More details emerge in fraud charges against state lawmaker - WFXG FOX54 Augusta - Your News One Hour Earlier

More details emerge in federal fraud charges against state lawmaker

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New details have emerged in the federal fraud charges against state Rep. Tyrone Brooks.

A grand jury indicted Brooks and accused him of using a charity he set up as his personal bank account, defrauding donors of nearly $1 million.

Brooks is accused of defrauding some corporate power players, including Coca-Cola, Georgia Pacific and Northside Hospital.

U.S. Attorney Sally Quillian Yates said that Brooks funneled nearly all of the money those organizations contributed into his personal bank account.

The 54-page federal indictment, which included 30 charges of mail, wire and tax fraud, charged Brooks with defrauding donors from 1990 through 2012.

CBS Atlanta stopped by Brooks's office at the State Capitol, but his assistant said he was not there.

When asked if he misappropriated funds the assistant answered, "No comment, and I can't answer any questions."

Brooks is the head the Georgia Association of black elected officials and a charity called universal humanities, through which Brooks claims to operate a program called visions of literacy, aimed at helping people to learn to read.

Yates said however, none of the money contributed went to that charity.

"Sadly, as a result of Brooks' misappropriation, the intended beneficiaries did not receive the need literacy training or assistance," Yates said.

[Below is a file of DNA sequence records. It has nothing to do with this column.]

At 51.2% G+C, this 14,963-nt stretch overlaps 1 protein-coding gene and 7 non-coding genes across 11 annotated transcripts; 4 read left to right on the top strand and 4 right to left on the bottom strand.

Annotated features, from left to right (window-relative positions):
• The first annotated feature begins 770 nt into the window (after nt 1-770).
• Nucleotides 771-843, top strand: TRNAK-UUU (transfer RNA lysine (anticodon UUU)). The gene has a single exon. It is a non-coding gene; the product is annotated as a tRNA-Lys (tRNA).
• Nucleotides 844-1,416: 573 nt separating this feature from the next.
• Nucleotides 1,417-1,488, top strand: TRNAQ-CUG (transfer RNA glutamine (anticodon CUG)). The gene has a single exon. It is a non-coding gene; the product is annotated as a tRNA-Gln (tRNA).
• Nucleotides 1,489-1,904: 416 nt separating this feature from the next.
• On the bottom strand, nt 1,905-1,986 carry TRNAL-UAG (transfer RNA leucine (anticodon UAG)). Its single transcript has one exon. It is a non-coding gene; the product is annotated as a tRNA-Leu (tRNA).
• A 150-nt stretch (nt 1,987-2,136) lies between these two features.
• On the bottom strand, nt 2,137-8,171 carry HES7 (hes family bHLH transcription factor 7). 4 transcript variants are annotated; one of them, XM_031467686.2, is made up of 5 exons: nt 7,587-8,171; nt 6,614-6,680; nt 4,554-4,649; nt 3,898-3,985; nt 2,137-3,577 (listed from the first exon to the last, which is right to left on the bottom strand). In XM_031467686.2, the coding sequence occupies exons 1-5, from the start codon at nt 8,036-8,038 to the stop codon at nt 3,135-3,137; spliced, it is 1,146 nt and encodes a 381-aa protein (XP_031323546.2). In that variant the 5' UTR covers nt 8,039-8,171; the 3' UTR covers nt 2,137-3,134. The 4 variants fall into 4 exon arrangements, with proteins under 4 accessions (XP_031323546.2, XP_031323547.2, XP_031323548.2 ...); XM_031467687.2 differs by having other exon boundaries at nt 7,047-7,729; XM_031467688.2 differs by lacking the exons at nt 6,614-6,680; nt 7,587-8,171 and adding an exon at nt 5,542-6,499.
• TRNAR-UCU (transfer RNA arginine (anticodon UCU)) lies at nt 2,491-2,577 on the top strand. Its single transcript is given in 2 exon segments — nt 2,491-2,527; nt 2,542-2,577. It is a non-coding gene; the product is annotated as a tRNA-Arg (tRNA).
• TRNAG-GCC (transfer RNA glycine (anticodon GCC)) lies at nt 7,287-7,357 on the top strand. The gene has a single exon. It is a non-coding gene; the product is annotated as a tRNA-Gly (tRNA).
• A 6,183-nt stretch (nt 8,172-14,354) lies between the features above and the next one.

Brooks is accused of misleading some heavy hitters in the corporate and healthcare worlds.

The indictment accused brooks of collecting $10,000 from Georgia Pacific in April 2009.

From 2005 through 2012, Brooks took about $240,000 from Northside Hospital for literacy training and tutoring students, according to the indictment, and $400,000 from Coca-Cola from 1995 through 2011.

CBS Atlanta called Brooks to ask about the charges against him, but he said to wait for his press conference and not bother him in the meantime.

When asked if he committed fraud, Brooks responded, "sir, we're going to hold a press conference. You're insulting me now. Don't harass me."

Yates also said that Brooks lied about the members on Universal Humanities' board of directors.

Brooks claimed six members sit on the board.

"In reality, Universal Humanities has no functioning board of directors," and "most of the purported board members had never heard of Universal Humanities," according to the indictment.

Civil rights activist Joe Beasley, who was listed as a board member, said he was not part of the charity and had no knowledge it.   

Beasley, however, defended Brooks' character, calling him "a good friend" and an "honorable man."

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